When it comes to patents, one issue that seems clear is Microsoft owns some of Android's IP. Acer and ViewSonic signed agreements for their smartphones and tablets, joining at least half a dozen other public licensees, who are apparently paying Microsoft up to $5 per Android device shipped.

Internal cracks within Android continue to open up too, with Google documents released as part of its lawsuit with Oracle suggesting it's been considering giving companies such as Motorola and Verizon a head start when it comes to new versions of the OS.

And that's why any move from Samsung away from Android is being highlighted. This week, it was rumoured it would be announcing its first Windows 8 tablet at Microsoft's BUILD conference, while closer to home, it's also launched its bada Student Developer Challenge, which sees the students from 10 UK universities competing for £10,000 of prizes and promotion of the winning app on the Samsung Apps store.

On the up and up

Of course, aside from everyone else, Apple continues to operate on its own level: market analyst Piper Jaffray predicted the company would hit $164 billion of revenue in FY13, up from $65 billion in FY10, selling 200 million iOS devices annually in the process.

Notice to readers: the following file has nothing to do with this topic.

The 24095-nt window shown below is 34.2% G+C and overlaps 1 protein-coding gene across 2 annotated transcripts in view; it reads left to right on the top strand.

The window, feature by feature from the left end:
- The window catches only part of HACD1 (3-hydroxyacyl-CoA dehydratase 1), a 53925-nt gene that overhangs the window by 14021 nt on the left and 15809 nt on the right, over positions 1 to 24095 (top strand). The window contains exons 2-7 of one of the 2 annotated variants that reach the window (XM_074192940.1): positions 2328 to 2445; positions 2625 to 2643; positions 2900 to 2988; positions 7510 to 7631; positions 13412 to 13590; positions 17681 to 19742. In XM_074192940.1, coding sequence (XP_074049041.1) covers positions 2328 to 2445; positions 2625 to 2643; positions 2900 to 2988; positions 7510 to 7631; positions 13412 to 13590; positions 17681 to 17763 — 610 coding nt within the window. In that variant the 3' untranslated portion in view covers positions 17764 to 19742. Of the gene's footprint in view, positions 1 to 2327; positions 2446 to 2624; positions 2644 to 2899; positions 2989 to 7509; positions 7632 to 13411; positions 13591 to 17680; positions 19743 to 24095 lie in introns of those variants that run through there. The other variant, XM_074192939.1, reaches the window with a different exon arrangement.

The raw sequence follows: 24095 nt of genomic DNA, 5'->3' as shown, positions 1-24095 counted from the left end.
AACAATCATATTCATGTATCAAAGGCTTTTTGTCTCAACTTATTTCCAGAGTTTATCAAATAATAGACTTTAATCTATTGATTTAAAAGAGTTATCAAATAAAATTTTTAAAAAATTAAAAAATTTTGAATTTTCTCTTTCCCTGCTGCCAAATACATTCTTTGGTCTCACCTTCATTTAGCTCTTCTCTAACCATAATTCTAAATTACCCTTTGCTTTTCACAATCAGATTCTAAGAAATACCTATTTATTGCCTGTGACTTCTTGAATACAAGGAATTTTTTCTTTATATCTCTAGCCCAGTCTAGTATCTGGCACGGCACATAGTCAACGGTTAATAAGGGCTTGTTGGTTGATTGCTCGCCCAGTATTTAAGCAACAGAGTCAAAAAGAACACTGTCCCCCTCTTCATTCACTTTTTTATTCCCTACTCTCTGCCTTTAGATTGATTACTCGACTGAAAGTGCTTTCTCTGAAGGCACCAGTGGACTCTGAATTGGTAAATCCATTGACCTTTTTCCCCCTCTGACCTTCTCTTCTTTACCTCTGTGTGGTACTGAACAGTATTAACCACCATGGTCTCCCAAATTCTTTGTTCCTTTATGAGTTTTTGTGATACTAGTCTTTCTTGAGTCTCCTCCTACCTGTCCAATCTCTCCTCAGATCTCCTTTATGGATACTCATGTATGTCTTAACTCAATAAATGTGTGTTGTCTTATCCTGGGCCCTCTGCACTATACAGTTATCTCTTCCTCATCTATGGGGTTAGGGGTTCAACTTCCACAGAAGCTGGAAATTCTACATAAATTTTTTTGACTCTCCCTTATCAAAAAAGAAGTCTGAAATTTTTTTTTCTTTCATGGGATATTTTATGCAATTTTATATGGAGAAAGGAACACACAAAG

That doesn't mean it's not under pressure however. According to UK outfit Ovum, downloads of Android apps will overtake those on iOS in 2011. Another report - although not as rigorous as I would have liked - said the average number of downloads per app on Ovi Store is 2.5 times more than an app on App Store.

Also demonstrating the activity within non-iOS platforms, Nvidia CEO Jen-Hsun Huang boasted about Tegra 2 dominance across Android and pointed to 10-fold growth in the company's mobile chip sales by 2015, while Sony Ericsson is still building out support for its Xperia Play phone with announcement it's launching on AT&T on 16 September.

Free app store, GetJar, whose growth is mainly driven by Android, tweaked its business too, launching GetJar Gold, a free channel for premium Android content that's paid on other stores but free on GetJar. Its headline game was Halfbrick's Age of Zombies.

Things still look tricky for RIM, however. It launched a new version of its Blackberry App World this week, but was urged to sell itself or its patents by a group of Canadian shareholders.

Look east, young man

Out in China, everything is booming, though, with search engine company Baidu leading the charge, announcing its new custom Android OS, Yi, will be backed by hardware from Dell. ISP Tencent is also getting in on the act, relaunching its web-based application store for various mobile OSes.

We also had a long chat with Gary Liu, from CocoaChina, about how it had built China's biggest iOS developer community, made a top 20 iOS game, and is now rolling out its own cross promotion network.